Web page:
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Bugatti reveals one-off La Voiture Noire hypercar

Words: Elliott Hughes | Photography: Bugatti

Bugatti has released the first photographs of the finished La Voiture Noire (LVN), which was first unveiled at the Geneva Motor Show in 2019. The one-off LVN is currently the most expensive new car in the world, at £12.5m ($17.7m), and also one of the rarest. The LVN was rumoured to have been purchased last year by professional footballer Cristiano Ronaldo.

The LVN takes its inspiration from an exclusive, coachbuilt model in Bugatti’s back catalogue; the Type 57SC Atlantic. A total of four Type 57SC Atlantics were built between 1936 and 1938 at Molsheim, and were based on the Aérolithe coupé concept that was designed by Jean Bugatti from the Type 57.

The second Type 57SC Atlantic was built in 1937 and given the ‘La Voiture Noire’ (the black car) moniker for its distinctive all-black finish. It was never registered to an owner, but was reportedly used by Jean Bugatti as his personal car. The vehicle mysteriously vanished in 1940 from a train that was en route to Bordeaux from Bugatti’s factory in Molsheim; if ever found, it is likely to be the most valuable car in the world.

Based on the Chiron, the LVN is the latest coachbuilt Bugatti after the Divo in 2018 and Centodieci in 2020. Bugatti is keen to highlight that these limited-run models aren’t simply rebodied Chirons, and that each is “a very distinct hyper sports car”.

The LVN for example, is designed to be a “modern grand-tourer”, whereas its Divo cousin was conceived with outright handling and downforce generation in mind. Consequently, the LVN has had its wheelbase lengthened by 250mm over the standard Chiron’s, and its body is 450mm longer in total. The lengthened proportions allow the car to have a slightly longer nose than the Chiron, in what is a subtle nod to the aesthetic of its 1930s predecessor.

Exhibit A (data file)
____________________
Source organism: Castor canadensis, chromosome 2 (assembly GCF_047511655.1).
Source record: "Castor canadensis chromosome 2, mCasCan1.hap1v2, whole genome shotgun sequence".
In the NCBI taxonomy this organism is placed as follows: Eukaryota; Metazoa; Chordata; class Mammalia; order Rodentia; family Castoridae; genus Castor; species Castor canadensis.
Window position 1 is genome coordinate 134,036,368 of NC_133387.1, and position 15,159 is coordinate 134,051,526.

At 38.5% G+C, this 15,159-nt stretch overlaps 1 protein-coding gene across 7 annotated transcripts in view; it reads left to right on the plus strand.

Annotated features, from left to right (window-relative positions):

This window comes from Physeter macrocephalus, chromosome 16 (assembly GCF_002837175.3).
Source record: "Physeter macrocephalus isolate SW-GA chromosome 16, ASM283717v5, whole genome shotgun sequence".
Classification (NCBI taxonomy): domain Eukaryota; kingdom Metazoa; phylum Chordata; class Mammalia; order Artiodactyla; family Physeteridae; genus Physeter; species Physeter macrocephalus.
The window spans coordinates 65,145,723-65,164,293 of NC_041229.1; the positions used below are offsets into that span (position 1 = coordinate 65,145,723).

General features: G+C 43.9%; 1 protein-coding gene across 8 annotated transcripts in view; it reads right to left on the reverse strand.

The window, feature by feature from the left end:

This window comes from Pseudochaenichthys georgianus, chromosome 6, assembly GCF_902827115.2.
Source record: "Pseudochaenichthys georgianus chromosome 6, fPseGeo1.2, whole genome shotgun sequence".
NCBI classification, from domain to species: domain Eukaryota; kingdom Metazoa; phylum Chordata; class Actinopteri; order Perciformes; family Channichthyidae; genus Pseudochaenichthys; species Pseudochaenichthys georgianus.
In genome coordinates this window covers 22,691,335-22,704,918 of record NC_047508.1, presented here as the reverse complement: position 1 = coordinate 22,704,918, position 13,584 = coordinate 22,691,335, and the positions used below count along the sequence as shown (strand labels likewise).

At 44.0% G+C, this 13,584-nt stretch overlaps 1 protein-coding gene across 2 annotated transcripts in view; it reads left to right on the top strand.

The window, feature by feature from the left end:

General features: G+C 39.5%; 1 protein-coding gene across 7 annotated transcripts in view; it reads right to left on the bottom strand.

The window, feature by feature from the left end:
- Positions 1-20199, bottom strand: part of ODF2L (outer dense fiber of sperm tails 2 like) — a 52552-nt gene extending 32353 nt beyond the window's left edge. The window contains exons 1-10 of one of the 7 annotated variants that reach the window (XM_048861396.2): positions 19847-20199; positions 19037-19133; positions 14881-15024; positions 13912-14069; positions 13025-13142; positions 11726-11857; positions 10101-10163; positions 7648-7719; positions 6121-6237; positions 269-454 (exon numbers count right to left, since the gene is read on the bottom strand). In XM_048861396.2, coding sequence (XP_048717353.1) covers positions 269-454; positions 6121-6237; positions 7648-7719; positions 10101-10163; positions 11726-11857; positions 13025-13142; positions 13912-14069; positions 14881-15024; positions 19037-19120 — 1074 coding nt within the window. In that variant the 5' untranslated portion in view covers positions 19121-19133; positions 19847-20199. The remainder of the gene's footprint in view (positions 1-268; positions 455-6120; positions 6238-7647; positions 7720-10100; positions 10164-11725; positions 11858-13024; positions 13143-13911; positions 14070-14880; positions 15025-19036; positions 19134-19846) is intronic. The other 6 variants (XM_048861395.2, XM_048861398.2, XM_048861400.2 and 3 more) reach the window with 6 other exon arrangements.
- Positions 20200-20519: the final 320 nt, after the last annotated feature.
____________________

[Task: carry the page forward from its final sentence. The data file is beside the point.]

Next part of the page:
Despite the LVN’s softer grand-tourer ethos, it still boasts a mid-engined layout and has Bugatti’s inimitable quad-turbo 1480bhp 8.0-litre W16 engine. Consequently, its performance will be as ballistic as you’d expect; a top speed of 260mph and 0-62mph time of 2.4 seconds. Developing 197bhp from its supercharged straight-eight, the Type 57 SC Atlantic was a top performer in its day, yet it produces just 13 percent of its descendants’ power output.

Bugatti’s head of coachbuilding, Pierre Rommelfanger, explained the challenges behind creating a low-volume car such as the LVN: “The work involved in producing few-offs and one-offs is a challenge, even for an exclusive manufacturer such as Bugatti. Our customers expect very high quality in spite of the small editions and the immense work involved… What’s important is that the new creation results in a distinct model and that the model is identified as such. In addition to a modified look, the customers are given a different driving experience.”

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